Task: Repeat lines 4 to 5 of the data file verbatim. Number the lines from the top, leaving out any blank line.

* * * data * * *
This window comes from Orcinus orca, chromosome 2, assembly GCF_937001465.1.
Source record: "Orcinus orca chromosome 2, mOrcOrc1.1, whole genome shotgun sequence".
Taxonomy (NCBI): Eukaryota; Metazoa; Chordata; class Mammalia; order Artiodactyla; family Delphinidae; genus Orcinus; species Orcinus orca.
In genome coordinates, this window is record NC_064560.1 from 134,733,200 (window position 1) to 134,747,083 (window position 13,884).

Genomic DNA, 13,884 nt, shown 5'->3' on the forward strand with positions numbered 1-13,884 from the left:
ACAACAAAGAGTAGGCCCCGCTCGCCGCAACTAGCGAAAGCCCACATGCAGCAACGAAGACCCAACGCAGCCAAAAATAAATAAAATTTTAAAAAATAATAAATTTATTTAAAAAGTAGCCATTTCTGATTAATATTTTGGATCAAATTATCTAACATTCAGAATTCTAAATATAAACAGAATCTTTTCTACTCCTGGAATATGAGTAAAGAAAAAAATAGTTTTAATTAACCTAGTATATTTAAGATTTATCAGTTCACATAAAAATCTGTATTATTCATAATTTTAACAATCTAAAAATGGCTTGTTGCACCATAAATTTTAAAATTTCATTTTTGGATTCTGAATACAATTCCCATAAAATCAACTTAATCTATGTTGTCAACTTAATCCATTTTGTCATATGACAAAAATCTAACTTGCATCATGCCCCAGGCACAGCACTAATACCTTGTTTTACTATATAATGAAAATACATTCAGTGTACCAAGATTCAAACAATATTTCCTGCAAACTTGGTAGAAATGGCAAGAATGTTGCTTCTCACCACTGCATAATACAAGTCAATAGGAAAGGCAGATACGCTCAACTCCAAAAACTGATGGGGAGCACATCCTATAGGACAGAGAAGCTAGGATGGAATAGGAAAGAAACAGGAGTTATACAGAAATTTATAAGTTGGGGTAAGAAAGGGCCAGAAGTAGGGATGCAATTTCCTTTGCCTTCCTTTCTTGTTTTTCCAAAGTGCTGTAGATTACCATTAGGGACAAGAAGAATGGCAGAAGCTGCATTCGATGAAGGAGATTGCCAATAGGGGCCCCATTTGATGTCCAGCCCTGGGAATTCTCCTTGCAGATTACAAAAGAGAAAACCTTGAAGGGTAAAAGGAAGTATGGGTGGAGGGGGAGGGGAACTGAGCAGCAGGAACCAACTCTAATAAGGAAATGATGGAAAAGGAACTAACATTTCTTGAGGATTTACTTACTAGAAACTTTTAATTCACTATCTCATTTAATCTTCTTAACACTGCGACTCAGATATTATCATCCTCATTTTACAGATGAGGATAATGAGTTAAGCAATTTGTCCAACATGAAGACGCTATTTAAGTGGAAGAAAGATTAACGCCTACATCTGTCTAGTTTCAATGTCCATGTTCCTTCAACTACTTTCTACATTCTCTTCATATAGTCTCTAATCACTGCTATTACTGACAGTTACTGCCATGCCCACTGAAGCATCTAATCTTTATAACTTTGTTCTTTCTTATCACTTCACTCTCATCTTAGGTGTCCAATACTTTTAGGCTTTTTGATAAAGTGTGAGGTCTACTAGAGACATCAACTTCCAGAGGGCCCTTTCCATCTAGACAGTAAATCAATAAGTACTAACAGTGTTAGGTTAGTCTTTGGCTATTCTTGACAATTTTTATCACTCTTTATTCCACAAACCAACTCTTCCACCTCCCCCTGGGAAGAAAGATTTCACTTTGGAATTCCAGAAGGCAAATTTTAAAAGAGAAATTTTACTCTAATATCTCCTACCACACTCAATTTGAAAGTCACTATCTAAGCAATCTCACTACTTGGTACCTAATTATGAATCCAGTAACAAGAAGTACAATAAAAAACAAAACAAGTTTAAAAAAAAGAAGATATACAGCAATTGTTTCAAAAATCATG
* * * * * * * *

In genome coordinates, this window is record NC_064560.1 from 134,733,200 (window position 1) to 134,747,083 (window position 13,884).

Genomic DNA, 13,884 nt, shown 5'->3' on the forward strand with positions numbered 1-13,884 from the left: